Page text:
I almost feel sorry for all the harsh words I’ve written about both Deutsche Bahn and Virgin Trains in the past – almost, but not quite. They managed on this occasion to contribute to a more or less trouble-free journey from Edinburgh to Berlin and back via Aachen and Cologne. That doesn’t really eradicate all their past mistakes from my memory, and I will always have a contingency plan in the back of my mind in case things go horribly wrong in future. Of course in some ways the success of travel plans depends on luck in any case. We were lucky on this occasion that we didn’t plan on travelling a few days later than we did, when Eurostar travel was seriously disrupted by strikes.
I’ve lost count of the different forms of transport we used during this latest trip. Trains, of course. The U-bahn and S-bahn in Berlin – is it just me, or is the S-bahn spookily like the El in Chicago? And in fact, isn’t Berlin quite a bit like Chicago in some ways? Trams. Taxis. But the weirdest one of all was probably the Schoko-Express, or Bimmelbahn, in Cologne.
We took this little train – that looks so innocent and friendly, and is actually as scary as some of the fairground rides I’ve been on, because it runs along ordinary streets, in the middle of the Cologne traffic, and on occasion has to get out of the way rather too quickly when four fire-engines come up behind it, as happened when we were on our way back from the Chocolate Museum. Once we had done that, the idea of travelling back from London to Edinburgh with Virgin Trains definitely lost some of its capacity to scare us.
12th June: OK – if I’ve ever complained about the UK railways, I apologise wholeheartedly. Not to Virgin Trains, obviously, as none of the other European companies has so far abandoned me on the platform at Carstairs with a shouted instruction to ‘get on the next train that comes along’ although on my DB trip last Saturday they came close, only it was at Copenhagen not Carstairs.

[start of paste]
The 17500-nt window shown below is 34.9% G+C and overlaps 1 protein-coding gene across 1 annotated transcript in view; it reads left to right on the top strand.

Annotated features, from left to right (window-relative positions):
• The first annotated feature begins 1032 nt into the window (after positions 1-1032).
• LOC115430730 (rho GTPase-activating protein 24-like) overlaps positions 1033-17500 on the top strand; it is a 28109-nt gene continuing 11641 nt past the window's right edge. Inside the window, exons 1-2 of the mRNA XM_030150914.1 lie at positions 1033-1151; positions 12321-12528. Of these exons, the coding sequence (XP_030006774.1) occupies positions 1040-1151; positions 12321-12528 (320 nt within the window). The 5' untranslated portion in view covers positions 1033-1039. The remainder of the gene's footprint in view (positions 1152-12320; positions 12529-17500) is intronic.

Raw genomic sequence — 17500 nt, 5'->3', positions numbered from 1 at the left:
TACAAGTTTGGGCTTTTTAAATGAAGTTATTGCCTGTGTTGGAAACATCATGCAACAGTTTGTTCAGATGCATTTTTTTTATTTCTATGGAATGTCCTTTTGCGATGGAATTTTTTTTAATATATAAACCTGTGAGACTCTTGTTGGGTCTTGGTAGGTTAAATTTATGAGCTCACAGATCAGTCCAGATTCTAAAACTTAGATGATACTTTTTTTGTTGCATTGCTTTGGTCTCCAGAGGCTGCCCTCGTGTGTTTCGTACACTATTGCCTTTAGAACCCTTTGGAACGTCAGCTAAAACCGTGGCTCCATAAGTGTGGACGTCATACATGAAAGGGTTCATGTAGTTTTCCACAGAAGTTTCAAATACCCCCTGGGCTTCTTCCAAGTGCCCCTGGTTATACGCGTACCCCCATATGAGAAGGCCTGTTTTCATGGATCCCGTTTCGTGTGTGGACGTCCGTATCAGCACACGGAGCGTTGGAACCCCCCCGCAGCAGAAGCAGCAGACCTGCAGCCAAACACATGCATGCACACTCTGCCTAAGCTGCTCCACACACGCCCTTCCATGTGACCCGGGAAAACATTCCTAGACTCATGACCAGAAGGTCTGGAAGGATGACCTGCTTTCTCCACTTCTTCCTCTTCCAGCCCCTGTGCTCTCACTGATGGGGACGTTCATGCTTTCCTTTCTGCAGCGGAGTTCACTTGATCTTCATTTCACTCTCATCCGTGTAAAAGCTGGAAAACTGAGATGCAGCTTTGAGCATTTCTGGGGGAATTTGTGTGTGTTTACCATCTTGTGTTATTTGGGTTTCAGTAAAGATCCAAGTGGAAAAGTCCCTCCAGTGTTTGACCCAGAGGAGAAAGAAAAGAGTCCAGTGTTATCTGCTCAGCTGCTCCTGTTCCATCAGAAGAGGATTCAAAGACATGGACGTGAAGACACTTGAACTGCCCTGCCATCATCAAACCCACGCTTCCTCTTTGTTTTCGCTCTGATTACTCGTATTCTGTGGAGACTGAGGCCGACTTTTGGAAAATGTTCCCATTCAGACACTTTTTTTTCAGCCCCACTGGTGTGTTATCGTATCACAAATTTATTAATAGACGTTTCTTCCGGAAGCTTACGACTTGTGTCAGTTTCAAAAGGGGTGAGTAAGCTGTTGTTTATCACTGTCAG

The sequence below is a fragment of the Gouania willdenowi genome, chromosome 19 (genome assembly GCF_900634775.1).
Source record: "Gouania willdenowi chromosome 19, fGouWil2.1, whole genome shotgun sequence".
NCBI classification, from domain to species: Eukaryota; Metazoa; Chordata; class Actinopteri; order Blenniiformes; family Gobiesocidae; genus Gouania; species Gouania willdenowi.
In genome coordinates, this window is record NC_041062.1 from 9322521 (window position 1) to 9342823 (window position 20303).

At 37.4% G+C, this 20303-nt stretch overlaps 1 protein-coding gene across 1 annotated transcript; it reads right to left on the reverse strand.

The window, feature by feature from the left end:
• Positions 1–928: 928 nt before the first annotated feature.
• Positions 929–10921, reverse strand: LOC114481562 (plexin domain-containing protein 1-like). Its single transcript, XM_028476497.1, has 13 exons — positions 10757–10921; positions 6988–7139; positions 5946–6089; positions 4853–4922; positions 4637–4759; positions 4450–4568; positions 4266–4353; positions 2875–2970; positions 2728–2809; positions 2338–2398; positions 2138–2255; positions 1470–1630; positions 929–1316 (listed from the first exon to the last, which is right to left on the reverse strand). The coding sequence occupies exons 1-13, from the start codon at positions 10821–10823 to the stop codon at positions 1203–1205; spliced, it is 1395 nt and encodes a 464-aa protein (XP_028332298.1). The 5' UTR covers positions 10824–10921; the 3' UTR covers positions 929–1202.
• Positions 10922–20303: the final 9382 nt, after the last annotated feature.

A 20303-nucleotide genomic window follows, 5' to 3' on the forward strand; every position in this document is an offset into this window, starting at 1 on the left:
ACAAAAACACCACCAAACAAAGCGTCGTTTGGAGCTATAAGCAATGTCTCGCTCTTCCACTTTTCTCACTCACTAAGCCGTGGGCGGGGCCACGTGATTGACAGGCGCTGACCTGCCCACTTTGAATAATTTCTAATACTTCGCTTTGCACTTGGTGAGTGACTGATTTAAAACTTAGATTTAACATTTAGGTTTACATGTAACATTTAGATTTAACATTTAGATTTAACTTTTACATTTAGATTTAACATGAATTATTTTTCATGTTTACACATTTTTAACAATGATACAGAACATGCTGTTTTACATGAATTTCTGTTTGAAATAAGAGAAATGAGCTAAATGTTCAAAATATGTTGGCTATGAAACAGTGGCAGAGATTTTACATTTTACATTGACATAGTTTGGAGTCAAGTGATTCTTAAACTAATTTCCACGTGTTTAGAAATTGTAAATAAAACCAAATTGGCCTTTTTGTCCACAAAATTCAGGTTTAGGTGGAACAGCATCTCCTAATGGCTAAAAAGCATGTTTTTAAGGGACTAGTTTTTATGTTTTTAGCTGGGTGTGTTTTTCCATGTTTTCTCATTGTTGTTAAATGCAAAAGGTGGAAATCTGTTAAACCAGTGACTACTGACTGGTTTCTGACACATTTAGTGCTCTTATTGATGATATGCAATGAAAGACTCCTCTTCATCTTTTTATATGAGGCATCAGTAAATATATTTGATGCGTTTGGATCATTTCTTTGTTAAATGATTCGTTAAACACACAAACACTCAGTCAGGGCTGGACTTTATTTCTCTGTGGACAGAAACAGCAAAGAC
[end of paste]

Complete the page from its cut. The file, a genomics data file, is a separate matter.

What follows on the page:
I write this part of the post on a DB train that was supposed to take me to Cologne in a first class sleeping compartment, but not only did my coach not appear with the rest of the train in Copenhagen, apparently because of the after-effects of bad storms in the north of Germany, but the train isn’t going to Cologne at all. I’ve managed to find a couchette somewhere + the conductor has ‘promised’ to throw me out on the platform at Dortmund at five o’clock in the morning, from where I am desperately hoping they might still get me to Brussels in time to catch my Eurostar connection. As they will only have about 7 hours to do that, in the morning, I don’t think I’ll be holding my breath.
And by the way, I won’t be able to post this for a while because there’s no WiFi on the train and all my gadgets are running out of power as there are no power points. Also I have had to ingest another of DB’s nasty cheese, mayonnaise and gherkin sandwiches and will probably be unable to sleep. I know from past experience it’s almost impossible to sleep in a couchette anyway.
In the morning – 13th June.
So far, so good. I lulled myself to sleep after a while by devising a contest to find the worst train operator in Europe, but I couldn’t make up my mind if the honour would go to Virgin Trains or Deutsche Bahn. Will have to think that through later.
I think I may be on my way to Cologne now, although of course it’s hard to tell.
A little later – yes, this seems to be Cologne. Cathedral just outside the station, check. Starbucks on the square, check. Lack of functional public WiFi, check. I still quite like Cologne, and at least I seem to be here in plenty of time for my connection to Brussels. You may detect a note of uncertainty in my tone. That’s because almost every train on the departures board here is showing delays or reduced numbers of coaches.